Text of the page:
Nobody seriously believes that Mr. Johnson, who is widely held in disdain in Brussels, especially after his gaffe-prone stint as foreign secretary, will be able to wrest a better deal than the diligent Mrs. May got in two years of arduous negotiations. In resigning from Mrs. May’s cabinet a year ago, Mr. Johnson proclaimed
with typical hyperbole that under her Brexit deal Britain was “truly headed for the status of colony.” The passions roused by such populists, however, easily degenerate into nationalism, intolerance, and racism.
British Treasury studies
have predicted slowed economic growth and high costs from lost trade — far from the patently fictional savings of 350 million pounds a week
that Mr. Johnson blithely advertised on his pro-Brexit campaign bus. Such realities seem not to worry Mr. Johnson any more than facts much trouble President Trump or any of the new brand of nationalist leaders in Europe. Their popularity is built on emotional appeals to a national glory purportedly lost to globalization and treacherous bureaucracy. In their rhetoric, “sovereignty,” “the people” and “the nation” are the noble opposite of multilateral cooperation and the prosaic, technocratic expertise of the unelected people who do the work of government.
Now Mr. Johnson’s bombast is about to collide with the realities that undermined Mrs. May’s efforts. The European Union will not allow the restoration of a hard border between Northern Ireland and the Republic of Ireland to the south and will insist on the “backstop” guarantees that undermined Mrs. May’s deal. A majority in Parliament still opposes a “hard Brexit.” The Conservatives do not have a majority in the legislature, and even a minor rebellion by members of Parliament opposed to Mr. Johnson’s leadership could force new elections.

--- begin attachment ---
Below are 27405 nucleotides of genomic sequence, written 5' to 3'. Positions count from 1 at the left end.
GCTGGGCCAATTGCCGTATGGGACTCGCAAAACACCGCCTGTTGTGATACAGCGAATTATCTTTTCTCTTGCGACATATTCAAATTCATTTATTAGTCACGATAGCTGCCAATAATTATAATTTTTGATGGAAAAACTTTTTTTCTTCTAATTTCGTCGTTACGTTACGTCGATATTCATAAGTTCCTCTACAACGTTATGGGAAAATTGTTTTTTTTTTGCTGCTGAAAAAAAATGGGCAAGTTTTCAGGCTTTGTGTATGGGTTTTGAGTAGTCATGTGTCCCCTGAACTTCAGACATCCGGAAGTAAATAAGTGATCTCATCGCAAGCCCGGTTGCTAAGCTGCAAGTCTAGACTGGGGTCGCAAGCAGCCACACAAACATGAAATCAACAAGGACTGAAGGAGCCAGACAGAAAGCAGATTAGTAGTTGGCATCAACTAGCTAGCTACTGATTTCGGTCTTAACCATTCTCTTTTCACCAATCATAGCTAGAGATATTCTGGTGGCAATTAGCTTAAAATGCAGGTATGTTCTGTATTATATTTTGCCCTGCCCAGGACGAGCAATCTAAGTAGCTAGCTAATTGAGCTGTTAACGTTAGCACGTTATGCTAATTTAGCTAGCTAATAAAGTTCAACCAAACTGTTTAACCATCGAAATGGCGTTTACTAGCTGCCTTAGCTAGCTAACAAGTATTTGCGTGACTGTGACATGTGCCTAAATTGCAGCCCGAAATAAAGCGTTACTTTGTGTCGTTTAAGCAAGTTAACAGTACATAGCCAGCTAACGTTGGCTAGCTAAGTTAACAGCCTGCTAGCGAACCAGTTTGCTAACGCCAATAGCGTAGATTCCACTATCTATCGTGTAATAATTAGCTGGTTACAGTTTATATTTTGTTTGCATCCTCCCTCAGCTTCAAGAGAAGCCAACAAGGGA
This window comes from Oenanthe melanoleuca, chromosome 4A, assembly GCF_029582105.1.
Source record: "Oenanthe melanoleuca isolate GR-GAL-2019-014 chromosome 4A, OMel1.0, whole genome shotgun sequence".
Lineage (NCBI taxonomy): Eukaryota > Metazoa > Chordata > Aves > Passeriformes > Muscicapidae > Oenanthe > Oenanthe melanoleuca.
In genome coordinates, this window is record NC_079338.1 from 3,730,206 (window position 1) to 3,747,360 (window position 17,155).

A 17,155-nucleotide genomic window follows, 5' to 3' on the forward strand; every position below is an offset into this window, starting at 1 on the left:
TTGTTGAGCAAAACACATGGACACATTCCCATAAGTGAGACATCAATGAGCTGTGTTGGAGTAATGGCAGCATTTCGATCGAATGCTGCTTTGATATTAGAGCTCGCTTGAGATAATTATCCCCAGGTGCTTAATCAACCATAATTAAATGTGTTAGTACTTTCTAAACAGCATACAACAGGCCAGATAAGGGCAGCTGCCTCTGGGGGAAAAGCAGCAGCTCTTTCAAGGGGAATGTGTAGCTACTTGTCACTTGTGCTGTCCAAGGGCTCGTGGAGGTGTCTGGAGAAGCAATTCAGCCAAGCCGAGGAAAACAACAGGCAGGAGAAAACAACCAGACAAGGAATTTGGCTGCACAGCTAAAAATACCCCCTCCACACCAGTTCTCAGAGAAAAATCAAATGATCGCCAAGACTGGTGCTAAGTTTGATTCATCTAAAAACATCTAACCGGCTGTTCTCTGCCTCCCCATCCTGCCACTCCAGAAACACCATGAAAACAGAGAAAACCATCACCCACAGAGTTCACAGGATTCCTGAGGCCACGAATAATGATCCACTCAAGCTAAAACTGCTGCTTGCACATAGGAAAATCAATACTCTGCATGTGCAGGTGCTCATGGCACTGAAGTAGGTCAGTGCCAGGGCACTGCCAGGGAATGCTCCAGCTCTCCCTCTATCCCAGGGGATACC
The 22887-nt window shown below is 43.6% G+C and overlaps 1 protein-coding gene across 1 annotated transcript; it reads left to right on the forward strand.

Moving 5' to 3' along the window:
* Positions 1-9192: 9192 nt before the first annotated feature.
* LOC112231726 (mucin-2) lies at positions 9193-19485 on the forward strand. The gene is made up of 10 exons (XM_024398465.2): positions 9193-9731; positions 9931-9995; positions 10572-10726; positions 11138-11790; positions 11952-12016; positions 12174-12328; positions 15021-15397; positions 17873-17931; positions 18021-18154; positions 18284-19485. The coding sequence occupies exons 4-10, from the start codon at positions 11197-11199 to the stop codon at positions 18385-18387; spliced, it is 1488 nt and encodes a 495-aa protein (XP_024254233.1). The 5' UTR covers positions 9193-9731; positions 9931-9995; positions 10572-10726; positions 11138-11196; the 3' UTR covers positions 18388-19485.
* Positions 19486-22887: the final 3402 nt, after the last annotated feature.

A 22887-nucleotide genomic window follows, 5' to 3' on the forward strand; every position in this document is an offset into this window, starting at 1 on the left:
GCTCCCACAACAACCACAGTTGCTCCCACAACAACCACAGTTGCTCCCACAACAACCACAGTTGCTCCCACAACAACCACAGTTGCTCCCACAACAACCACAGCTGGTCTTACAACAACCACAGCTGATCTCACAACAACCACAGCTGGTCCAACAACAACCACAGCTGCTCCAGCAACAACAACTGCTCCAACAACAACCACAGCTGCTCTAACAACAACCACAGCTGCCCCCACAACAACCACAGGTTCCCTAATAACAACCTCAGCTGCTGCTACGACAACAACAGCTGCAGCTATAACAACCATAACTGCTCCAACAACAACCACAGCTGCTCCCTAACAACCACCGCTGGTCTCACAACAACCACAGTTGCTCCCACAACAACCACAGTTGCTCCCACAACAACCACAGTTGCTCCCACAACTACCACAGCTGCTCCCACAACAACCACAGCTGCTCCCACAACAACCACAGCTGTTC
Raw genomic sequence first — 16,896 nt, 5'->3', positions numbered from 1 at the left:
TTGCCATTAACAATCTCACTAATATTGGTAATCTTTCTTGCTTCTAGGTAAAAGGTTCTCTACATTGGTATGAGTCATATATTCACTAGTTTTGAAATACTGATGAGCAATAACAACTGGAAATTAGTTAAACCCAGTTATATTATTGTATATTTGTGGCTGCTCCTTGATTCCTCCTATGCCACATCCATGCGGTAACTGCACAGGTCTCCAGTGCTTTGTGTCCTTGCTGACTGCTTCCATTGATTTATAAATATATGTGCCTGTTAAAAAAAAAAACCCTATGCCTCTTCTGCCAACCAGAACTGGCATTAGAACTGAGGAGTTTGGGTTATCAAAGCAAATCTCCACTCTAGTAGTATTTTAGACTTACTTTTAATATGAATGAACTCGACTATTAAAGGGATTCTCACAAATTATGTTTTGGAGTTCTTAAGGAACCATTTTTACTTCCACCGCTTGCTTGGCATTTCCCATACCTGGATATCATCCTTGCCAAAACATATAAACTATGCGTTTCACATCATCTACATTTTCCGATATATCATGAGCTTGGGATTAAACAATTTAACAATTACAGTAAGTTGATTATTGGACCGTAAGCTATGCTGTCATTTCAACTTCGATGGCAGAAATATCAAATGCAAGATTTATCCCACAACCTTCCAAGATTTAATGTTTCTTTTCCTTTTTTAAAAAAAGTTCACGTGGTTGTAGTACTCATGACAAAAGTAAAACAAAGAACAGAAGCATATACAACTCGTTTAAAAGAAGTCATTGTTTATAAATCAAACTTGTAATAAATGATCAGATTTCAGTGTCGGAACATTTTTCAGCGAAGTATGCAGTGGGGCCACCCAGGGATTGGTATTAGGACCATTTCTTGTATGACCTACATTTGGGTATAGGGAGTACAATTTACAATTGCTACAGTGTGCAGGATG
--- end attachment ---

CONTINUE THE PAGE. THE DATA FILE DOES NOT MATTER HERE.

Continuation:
The chief challenge before Mr. Johnson comes on Oct. 31, when Britain must leave the European Union with or without a deal. Theresa May, who resigned as prime minister after her plan for a negotiated break with the European Union was thrice rejected by Parliament, managed at least to postpone the deadline. Mr. Johnson, however, is among the most vociferous champions of making a break no matter what. In his campaign for the Conservative leadership, he both argued that he knows how to get a better deal from the European Commission and that he welcomes a “hard Brexit” on Oct. 31.